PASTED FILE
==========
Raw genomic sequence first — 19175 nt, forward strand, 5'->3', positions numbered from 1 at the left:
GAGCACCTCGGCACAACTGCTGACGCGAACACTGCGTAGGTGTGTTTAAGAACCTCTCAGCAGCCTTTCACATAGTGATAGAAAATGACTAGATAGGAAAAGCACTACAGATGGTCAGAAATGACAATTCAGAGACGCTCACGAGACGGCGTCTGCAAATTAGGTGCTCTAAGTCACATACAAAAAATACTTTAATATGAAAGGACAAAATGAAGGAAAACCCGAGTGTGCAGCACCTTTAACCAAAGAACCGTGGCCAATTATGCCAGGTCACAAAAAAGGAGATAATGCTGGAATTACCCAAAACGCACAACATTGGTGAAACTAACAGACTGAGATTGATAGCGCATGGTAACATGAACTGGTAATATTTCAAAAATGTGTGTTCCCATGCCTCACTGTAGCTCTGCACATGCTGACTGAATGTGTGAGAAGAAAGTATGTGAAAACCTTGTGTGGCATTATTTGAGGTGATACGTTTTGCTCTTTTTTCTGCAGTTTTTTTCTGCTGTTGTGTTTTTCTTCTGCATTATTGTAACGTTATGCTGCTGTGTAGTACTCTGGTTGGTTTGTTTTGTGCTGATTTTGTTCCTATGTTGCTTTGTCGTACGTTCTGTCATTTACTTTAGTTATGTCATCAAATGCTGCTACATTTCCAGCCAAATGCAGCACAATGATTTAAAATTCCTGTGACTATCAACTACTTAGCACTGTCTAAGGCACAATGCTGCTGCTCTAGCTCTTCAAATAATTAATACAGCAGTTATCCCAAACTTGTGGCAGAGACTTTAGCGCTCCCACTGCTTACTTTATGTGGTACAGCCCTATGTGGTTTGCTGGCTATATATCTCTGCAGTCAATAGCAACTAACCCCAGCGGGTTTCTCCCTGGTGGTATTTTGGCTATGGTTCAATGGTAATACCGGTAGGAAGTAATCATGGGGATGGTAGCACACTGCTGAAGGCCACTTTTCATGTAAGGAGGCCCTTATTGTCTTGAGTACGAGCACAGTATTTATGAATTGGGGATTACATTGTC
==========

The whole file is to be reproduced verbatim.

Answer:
Raw genomic sequence first — 19175 nt, forward strand, 5'->3', positions numbered from 1 at the left:
GAGCACCTCGGCACAACTGCTGACGCGAACACTGCGTAGGTGTGTTTAAGAACCTCTCAGCAGCCTTTCACATAGTGATAGAAAATGACTAGATAGGAAAAGCACTACAGATGGTCAGAAATGACAATTCAGAGACGCTCACGAGACGGCGTCTGCAAATTAGGTGCTCTAAGTCACATACAAAAAATACTTTAATATGAAAGGACAAAATGAAGGAAAACCCGAGTGTGCAGCACCTTTAACCAAAGAACCGTGGCCAATTATGCCAGGTCACAAAAAAGGAGATAATGCTGGAATTACCCAAAACGCACAACATTGGTGAAACTAACAGACTGAGATTGATAGCGCATGGTAACATGAACTGGTAATATTTCAAAAATGTGTGTTCCCATGCCTCACTGTAGCTCTGCACATGCTGACTGAATGTGTGAGAAGAAAGTATGTGAAAACCTTGTGTGGCATTATTTGAGGTGATACGTTTTGCTCTTTTTTCTGCAGTTTTTTTCTGCTGTTGTGTTTTTCTTCTGCATTATTGTAACGTTATGCTGCTGTGTAGTACTCTGGTTGGTTTGTTTTGTGCTGATTTTGTTCCTATGTTGCTTTGTCGTACGTTCTGTCATTTACTTTAGTTATGTCATCAAATGCTGCTACATTTCCAGCCAAATGCAGCACAATGATTTAAAATTCCTGTGACTATCAACTACTTAGCACTGTCTAAGGCACAATGCTGCTGCTCTAGCTCTTCAAATAATTAATACAGCAGTTATCCCAAACTTGTGGCAGAGACTTTAGCGCTCCCACTGCTTACTTTATGTGGTACAGCCCTATGTGGTTTGCTGGCTATATATCTCTGCAGTCAATAGCAACTAACCCCAGCGGGTTTCTCCCTGGTGGTATTTTGGCTATGGTTCAATGGTAATACCGGTAGGAAGTAATCATGGGGATGGTAGCACACTGCTGAAGGCCACTTTTCATGTAAGGAGGCCCTTATTGTCTTGAGTACGAGCACAGTATTTATGAATTGGGGATTACATTGTC